The government of South Africa has agreed to provide a 2.4-billion rand ($355-million) loan to the neighboring kingdom of Swaziland, which is in the throes of a deep financial crisis.
Swaziland's King Mswati III, the last absolute of monarch in Africa, praised South Africa for being a "good neighbor.”
Speaking at his palace, Ludzidzini Royal Homestead, near the capital Mbabane, Mswati declared: "We are thankful and also appreciate the assistance we have received from South Africa. This shows that they are good neighbors,” according to the Times of Swaziland newspaper.
Reportedly, the king’s application for a loan from the International Monetary Fund (IMF), among other financial institutions, was summarily rejected.
The loan is bound to be unpopular in many quarters of South Africa, given that the Swazi king lives in extreme luxury while the vast majority of his 1.2-million people are trapped in poverty.
However, South African officials believe that helping Swaziland financially will help to prevent instability in the region.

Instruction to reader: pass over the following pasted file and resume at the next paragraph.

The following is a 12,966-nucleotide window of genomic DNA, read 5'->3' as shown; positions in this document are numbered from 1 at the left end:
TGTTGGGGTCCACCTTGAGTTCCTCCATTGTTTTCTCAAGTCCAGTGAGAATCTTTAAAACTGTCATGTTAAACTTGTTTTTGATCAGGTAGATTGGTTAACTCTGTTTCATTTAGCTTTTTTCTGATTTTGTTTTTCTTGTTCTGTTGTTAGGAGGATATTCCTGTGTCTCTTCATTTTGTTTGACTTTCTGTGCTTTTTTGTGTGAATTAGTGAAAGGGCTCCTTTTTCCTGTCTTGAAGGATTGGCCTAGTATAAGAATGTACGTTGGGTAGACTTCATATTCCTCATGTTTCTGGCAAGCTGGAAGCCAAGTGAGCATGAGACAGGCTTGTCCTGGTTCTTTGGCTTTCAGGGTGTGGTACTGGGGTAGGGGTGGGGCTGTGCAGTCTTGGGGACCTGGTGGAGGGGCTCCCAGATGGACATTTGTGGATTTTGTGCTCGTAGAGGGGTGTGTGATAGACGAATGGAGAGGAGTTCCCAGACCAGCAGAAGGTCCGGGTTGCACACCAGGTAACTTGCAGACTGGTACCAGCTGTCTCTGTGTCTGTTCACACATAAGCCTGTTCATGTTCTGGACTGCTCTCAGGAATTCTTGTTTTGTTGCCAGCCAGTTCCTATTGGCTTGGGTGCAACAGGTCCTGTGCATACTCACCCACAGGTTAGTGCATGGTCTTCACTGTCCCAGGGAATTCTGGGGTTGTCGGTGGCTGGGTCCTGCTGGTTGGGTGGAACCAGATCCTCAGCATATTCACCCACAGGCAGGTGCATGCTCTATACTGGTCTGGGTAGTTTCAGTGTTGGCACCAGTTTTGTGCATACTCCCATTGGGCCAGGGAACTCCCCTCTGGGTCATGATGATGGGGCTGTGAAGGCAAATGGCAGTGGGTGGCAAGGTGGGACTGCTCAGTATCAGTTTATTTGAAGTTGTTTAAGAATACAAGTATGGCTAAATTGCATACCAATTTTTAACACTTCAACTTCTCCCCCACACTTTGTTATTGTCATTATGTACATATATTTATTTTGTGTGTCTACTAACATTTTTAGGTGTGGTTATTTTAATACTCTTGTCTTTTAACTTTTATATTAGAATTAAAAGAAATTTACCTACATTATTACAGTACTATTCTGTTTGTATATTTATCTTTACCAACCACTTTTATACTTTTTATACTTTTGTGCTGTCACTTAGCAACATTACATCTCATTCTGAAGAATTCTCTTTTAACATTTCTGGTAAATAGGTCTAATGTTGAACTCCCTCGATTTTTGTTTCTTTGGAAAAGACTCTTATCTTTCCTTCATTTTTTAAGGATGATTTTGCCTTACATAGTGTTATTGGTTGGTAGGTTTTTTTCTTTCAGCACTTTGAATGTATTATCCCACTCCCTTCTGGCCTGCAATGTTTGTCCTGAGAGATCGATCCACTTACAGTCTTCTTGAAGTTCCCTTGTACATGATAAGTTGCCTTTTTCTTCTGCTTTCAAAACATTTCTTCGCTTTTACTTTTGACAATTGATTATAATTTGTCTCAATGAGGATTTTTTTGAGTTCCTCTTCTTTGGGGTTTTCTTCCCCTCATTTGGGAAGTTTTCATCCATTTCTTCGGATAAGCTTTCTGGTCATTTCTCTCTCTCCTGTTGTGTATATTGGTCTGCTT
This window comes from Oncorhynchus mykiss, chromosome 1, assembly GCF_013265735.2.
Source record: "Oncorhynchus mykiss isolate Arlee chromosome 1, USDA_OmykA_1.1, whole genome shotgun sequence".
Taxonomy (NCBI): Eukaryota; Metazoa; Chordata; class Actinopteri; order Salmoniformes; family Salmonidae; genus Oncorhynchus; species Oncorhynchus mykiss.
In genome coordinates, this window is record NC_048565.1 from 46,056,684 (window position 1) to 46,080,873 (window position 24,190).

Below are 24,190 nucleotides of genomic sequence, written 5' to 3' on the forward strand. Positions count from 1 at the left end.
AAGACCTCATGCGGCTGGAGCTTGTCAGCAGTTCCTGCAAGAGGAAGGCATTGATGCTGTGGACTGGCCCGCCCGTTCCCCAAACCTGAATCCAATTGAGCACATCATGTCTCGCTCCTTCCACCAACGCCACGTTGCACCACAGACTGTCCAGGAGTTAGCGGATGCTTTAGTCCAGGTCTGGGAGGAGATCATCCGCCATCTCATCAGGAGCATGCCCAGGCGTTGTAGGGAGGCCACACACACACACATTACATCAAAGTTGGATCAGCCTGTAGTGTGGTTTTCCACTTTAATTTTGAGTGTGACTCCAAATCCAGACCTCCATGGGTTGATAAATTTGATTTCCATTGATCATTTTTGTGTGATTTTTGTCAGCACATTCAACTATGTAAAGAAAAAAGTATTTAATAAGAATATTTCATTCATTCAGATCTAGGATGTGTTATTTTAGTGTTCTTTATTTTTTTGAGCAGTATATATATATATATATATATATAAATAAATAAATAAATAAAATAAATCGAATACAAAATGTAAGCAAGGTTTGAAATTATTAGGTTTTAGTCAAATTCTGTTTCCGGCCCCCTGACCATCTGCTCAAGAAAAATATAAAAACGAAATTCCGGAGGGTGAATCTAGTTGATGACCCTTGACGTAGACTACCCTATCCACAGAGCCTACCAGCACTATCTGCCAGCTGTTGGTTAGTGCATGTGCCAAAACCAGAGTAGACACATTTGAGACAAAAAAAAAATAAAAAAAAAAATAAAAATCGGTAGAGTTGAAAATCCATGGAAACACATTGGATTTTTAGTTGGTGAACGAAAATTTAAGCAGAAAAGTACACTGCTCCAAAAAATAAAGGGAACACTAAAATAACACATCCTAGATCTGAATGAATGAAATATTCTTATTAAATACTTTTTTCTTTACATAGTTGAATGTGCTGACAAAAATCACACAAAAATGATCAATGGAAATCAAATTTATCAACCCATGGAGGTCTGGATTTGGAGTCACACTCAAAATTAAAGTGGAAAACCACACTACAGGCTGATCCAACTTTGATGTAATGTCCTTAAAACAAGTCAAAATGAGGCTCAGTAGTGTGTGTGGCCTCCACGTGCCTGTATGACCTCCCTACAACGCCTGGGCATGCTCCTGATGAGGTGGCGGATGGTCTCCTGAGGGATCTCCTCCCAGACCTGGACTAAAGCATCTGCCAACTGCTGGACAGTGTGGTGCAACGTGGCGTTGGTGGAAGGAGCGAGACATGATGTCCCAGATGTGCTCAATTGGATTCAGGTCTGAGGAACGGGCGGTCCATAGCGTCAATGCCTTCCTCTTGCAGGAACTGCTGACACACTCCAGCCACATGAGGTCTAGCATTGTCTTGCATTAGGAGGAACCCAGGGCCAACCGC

Swaziland is a member of the Southern African Customs Union (SACU), while its currency, the lilangeni, is pegged to the South African rand. Indeed, the Swazi crisis was partially due to a sharp fall in revenue from SACU. Other causes, of course, include the global financial crisis and the king’s lavish lifestyle (he has thirteen wives and many servants) and his habit of granting unbudgeted wage hikes for civil servants.
Meanwhile, Swazis –who are facing a severe cut in social services and living in a country on the brink of financial ruin -- are demanding political reforms and a lifting of the ban against political parties.
Health care in Swaziland (which has one of the world’s highest rates of HIV/AIDS infection) is also at serious risk due to the financial malaise.